BACKGROUND: To prevent transmission, some pediatric units require clinicians to wear gloves for all patient contacts during RSV season. We sought to assess whether a mandatory gloving policy reduced the risk of other health care-acquired infections (HAIs). METHODS: This retrospective cohort study included all patients admitted to pediatric units of a tertiary care center between 2002 and 2010. Poisson regression models were used to measure the association between mandatory gloving and HAI incidence. Autoregressive models were used to adjust for time correlation. RESULTS: During the study period, 686 HAIs occurred during 363 782 patient-days. The risk of any HAI was 25% lower during mandatory gloving periods compared with during nongloving periods (relative risk [RR]: 0.75; 95% confidence interval [CI]: 0.69-0.93; P = .01), after adjusting for long-term trends and seasonal effect. Mandatory gloving was associated with lower risks of bloodstream infections (RR: 0.63; 95% CI: 0.49-0.81; P < .001), central line-associated bloodstream infections (RR: 0.61; 95% CI: 0.44-0.84; P = 0.003), and hospital-acquired pneumonia (RR: 0.20; 95% CI: 0.03-1.25; P= 0.09). The reduction was significant in the PICU (RR: 0.63; 95% CI: 0.42-0.93; P = .02), the NICU (RR: 0.62; 95% CI: 0.39-0.98; P = .04), and the Pediatric Bone Marrow Transplant Unit (RR: 0.52; 95% CI: 0.29-0.91, P = .02). CONCLUSIONS: Universal gloving during RSV season was associated with significantly lower rates of bacteremia and central line-associated bloodstream infections, particularly in the ICUs and the Pediatric Bone Marrow Transplant Unit.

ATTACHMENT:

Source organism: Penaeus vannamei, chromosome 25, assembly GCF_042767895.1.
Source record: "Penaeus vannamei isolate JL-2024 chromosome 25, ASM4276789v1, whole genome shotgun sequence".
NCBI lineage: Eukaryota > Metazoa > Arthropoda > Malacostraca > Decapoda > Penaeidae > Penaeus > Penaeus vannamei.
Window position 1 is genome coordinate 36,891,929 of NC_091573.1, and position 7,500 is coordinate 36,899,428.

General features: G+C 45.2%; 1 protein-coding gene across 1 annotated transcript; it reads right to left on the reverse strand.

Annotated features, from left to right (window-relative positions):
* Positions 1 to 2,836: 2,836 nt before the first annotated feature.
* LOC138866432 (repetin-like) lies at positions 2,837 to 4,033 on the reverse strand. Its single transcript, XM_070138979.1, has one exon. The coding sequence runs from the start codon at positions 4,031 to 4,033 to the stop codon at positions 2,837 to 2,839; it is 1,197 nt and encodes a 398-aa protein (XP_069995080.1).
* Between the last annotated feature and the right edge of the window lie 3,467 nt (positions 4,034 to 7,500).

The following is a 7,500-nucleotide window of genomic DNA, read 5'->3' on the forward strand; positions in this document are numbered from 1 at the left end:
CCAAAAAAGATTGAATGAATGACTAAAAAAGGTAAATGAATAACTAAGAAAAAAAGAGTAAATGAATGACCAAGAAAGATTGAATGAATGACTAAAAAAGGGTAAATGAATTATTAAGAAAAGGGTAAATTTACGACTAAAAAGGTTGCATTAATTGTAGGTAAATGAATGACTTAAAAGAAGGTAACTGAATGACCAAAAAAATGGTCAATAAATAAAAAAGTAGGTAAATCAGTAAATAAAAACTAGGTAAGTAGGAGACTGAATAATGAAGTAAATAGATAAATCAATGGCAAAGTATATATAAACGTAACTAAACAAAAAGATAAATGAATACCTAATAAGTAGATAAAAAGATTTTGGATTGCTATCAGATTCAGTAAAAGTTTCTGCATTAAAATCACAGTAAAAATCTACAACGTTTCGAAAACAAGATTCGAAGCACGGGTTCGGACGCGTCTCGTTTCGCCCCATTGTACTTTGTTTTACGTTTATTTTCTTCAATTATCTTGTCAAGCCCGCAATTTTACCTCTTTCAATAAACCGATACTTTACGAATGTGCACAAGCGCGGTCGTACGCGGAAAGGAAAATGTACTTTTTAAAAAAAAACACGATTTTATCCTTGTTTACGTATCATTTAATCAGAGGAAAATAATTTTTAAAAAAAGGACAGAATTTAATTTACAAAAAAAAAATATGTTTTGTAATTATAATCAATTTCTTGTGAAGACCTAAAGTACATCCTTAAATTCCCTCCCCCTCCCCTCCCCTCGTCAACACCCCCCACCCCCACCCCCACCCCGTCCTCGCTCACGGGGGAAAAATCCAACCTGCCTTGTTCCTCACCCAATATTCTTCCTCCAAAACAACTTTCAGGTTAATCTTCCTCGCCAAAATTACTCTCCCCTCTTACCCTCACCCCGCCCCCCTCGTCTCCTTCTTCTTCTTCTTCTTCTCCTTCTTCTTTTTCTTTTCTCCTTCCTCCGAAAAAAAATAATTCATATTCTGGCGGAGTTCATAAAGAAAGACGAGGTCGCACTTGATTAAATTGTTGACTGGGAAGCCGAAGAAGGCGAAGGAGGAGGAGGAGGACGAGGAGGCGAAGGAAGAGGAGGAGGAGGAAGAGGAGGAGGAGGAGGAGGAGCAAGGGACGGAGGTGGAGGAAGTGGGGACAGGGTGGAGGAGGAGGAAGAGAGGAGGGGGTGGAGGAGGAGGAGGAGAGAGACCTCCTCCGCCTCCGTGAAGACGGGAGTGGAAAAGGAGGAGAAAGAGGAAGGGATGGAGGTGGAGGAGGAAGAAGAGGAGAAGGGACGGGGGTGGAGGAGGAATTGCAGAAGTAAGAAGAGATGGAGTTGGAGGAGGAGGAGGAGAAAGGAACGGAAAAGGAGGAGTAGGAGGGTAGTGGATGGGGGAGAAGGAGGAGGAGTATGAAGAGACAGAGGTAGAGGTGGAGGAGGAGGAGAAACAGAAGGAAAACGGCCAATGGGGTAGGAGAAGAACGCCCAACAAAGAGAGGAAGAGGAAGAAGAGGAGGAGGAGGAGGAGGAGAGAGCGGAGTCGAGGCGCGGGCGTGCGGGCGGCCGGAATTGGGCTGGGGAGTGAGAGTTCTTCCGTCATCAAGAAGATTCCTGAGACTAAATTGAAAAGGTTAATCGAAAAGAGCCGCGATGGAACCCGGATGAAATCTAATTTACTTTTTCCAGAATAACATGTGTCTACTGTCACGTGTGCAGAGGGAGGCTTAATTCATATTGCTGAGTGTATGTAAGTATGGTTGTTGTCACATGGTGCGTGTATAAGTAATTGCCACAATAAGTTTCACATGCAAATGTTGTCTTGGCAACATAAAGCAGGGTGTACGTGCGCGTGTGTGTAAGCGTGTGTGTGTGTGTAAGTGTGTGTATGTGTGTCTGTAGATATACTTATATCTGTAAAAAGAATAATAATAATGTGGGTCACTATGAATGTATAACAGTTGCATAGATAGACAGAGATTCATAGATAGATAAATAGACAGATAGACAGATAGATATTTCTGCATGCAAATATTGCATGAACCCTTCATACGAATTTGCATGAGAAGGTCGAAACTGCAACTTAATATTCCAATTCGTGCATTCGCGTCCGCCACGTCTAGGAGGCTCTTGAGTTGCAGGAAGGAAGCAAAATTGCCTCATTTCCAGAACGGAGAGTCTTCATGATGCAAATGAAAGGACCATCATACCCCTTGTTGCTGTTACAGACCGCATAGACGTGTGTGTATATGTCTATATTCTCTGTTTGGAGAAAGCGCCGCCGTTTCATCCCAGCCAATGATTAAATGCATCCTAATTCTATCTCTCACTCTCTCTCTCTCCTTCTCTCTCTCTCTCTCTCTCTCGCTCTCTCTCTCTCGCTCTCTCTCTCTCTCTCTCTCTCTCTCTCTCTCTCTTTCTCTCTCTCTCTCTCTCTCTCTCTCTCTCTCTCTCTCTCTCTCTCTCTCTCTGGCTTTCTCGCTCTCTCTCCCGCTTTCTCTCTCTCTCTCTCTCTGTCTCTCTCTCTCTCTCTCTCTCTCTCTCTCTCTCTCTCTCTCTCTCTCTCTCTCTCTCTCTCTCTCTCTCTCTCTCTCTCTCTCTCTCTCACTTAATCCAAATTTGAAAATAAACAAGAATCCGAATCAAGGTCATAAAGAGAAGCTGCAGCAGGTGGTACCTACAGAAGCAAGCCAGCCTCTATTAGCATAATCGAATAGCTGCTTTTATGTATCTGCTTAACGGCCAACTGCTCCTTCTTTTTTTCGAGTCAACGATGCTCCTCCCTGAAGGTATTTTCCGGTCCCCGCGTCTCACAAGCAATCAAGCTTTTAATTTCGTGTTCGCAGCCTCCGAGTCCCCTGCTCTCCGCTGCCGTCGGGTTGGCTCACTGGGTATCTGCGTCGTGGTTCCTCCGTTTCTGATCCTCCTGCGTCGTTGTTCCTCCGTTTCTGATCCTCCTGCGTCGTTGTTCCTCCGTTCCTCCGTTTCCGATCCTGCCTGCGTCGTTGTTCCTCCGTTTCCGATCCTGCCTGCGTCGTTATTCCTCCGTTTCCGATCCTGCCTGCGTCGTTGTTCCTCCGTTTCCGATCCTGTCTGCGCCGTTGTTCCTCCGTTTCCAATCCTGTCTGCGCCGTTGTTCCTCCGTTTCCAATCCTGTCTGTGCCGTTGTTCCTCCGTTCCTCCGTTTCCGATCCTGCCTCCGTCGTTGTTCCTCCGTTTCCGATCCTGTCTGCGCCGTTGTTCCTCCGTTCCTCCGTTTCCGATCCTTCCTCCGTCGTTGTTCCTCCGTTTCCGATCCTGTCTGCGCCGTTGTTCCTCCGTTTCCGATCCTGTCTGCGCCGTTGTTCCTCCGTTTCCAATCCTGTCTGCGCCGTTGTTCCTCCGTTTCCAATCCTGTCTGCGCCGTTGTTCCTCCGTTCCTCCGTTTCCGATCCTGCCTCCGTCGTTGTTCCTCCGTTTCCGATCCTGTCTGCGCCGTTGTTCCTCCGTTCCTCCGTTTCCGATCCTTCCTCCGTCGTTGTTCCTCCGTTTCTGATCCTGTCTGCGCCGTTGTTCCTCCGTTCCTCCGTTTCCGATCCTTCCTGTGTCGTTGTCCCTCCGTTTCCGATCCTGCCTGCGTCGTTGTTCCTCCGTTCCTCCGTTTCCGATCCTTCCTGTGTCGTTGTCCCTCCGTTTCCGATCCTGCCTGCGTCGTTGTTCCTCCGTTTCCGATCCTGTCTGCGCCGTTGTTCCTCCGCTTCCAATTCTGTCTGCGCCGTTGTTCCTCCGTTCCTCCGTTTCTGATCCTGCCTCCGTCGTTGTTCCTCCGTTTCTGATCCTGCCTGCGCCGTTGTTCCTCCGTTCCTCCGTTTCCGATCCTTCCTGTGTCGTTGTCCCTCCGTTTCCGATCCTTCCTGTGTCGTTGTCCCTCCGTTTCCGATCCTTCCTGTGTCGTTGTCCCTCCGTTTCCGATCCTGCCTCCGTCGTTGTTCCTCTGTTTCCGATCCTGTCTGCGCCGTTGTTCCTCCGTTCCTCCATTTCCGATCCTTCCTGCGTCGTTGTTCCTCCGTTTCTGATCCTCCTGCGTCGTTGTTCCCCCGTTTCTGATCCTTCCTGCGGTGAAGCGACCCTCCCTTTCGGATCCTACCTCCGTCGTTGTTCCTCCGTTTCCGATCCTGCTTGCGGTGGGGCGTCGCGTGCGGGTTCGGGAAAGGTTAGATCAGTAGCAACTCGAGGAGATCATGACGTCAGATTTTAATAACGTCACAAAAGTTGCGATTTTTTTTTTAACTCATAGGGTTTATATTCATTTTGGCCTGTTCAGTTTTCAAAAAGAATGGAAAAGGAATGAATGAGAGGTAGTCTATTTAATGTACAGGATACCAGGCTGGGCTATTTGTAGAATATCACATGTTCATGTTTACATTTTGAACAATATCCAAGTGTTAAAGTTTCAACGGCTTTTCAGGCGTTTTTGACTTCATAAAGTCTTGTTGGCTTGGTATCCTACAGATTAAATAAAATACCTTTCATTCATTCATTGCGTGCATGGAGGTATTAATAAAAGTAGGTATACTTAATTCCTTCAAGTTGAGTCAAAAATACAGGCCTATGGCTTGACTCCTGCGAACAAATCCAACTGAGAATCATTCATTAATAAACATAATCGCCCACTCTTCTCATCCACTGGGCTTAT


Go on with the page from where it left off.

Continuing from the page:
- Barrier precautions
- Hospital-acquired infection
- Infection prevention
ASJC Scopus subject areas
- Pediatrics, Perinatology, and Child Health